On the afternoon of August 14, 2003 a sequence of improbable events caused all the transmission lines feeding the city of Cleveland from the southeast to trip. This led to a massive power flow reversal as other transmission lines around the city were forced to handle the excess load. Unable to do so, the result was the largest single power outage ever in the United States. In the years that followed it was learned that throughout that day, a massive phase imbalance had grown between Cleveland and West Michigan. Had this phase imbalance been detected the blackout would have been averted. This led to the development and deployment of synchrophasor measurement devices – devices capable of measuring relative phase angles – on transmission networks across North America.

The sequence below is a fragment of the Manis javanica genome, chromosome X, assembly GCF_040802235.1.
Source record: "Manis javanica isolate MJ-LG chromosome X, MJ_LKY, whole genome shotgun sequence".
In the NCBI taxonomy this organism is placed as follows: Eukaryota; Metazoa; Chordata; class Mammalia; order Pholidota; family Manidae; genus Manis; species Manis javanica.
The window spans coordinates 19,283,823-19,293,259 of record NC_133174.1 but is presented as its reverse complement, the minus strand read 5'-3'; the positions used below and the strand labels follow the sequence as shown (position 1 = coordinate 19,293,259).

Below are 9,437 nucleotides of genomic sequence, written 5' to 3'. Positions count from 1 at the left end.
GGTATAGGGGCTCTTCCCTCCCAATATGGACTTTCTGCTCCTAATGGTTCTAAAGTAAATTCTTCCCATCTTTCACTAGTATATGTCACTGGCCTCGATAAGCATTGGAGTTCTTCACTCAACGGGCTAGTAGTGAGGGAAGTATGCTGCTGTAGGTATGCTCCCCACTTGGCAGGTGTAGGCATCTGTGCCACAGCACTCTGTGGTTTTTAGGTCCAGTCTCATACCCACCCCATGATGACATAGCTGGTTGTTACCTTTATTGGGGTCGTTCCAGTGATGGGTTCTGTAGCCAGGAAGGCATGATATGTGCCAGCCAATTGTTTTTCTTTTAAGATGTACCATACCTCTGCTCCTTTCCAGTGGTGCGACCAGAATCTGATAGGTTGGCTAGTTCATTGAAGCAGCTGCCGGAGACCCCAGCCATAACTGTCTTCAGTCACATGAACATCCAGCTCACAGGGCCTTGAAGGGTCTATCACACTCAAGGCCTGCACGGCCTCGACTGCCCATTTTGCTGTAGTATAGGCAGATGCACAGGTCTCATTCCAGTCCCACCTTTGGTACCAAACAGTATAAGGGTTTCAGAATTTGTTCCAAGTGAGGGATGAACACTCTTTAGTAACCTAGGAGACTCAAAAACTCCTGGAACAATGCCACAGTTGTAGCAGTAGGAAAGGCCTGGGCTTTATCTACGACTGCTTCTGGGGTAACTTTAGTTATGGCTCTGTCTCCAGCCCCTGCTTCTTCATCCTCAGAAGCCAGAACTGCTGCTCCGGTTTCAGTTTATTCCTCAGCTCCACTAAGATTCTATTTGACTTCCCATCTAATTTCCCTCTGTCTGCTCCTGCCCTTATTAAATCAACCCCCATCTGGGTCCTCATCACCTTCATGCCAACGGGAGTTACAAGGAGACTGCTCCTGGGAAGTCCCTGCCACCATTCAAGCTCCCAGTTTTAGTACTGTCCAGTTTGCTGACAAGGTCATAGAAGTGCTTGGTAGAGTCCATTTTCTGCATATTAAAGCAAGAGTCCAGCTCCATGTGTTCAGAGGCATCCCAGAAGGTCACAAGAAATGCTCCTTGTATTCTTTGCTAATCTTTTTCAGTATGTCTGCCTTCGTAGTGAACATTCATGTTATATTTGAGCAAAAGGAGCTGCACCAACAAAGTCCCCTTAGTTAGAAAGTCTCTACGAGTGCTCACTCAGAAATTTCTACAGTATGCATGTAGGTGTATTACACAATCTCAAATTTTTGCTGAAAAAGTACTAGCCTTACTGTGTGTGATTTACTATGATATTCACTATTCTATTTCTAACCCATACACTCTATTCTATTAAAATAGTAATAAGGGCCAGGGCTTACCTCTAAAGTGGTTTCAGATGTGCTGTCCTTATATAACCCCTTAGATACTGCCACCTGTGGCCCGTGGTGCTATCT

For several years now, Aclara Research and Development has been experimenting with synchrophasor technologies that could bring this technology, previously only available on transmission networks, to distribution networks. In this talk, we will provide an overview of what synchrophasor measurement devices are, how they work, and what they can detect that more traditional power line sensors cannot detect. We will show the results of recent field tests on real distribution networks of synchrophasor measurement devices in the early stages of product development. Utilities that are interested in cutting edge solutions to problems such as phase identification, power flow monitoring, impedance estimation, and distributed generation control are encouraged to attend.
May 23, 2019
9:15 am - 10:15 am